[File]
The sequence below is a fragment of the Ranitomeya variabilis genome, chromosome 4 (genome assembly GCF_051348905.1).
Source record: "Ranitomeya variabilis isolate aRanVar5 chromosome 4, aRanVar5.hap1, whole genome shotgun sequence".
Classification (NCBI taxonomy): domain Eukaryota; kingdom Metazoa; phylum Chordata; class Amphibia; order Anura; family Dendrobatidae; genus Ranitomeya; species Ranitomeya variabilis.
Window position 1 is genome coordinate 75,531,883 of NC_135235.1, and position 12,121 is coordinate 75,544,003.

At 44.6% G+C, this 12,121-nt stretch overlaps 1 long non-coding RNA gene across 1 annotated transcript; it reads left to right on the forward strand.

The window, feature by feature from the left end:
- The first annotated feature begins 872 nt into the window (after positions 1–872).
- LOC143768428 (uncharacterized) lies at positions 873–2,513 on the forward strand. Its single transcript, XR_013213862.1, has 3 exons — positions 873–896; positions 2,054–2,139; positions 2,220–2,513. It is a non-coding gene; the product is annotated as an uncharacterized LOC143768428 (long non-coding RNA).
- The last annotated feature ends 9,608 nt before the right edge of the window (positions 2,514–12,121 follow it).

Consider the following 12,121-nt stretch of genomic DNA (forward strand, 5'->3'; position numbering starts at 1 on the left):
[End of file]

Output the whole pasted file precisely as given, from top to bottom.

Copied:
The sequence below is a fragment of the Ranitomeya variabilis genome, chromosome 4 (genome assembly GCF_051348905.1).
Source record: "Ranitomeya variabilis isolate aRanVar5 chromosome 4, aRanVar5.hap1, whole genome shotgun sequence".
Classification (NCBI taxonomy): domain Eukaryota; kingdom Metazoa; phylum Chordata; class Amphibia; order Anura; family Dendrobatidae; genus Ranitomeya; species Ranitomeya variabilis.
Window position 1 is genome coordinate 75,531,883 of NC_135235.1, and position 12,121 is coordinate 75,544,003.

At 44.6% G+C, this 12,121-nt stretch overlaps 1 long non-coding RNA gene across 1 annotated transcript; it reads left to right on the forward strand.

The window, feature by feature from the left end:
- The first annotated feature begins 872 nt into the window (after positions 1–872).
- LOC143768428 (uncharacterized) lies at positions 873–2,513 on the forward strand. Its single transcript, XR_013213862.1, has 3 exons — positions 873–896; positions 2,054–2,139; positions 2,220–2,513. It is a non-coding gene; the product is annotated as an uncharacterized LOC143768428 (long non-coding RNA).
- The last annotated feature ends 9,608 nt before the right edge of the window (positions 2,514–12,121 follow it).

Consider the following 12,121-nt stretch of genomic DNA (forward strand, 5'->3'; position numbering starts at 1 on the left):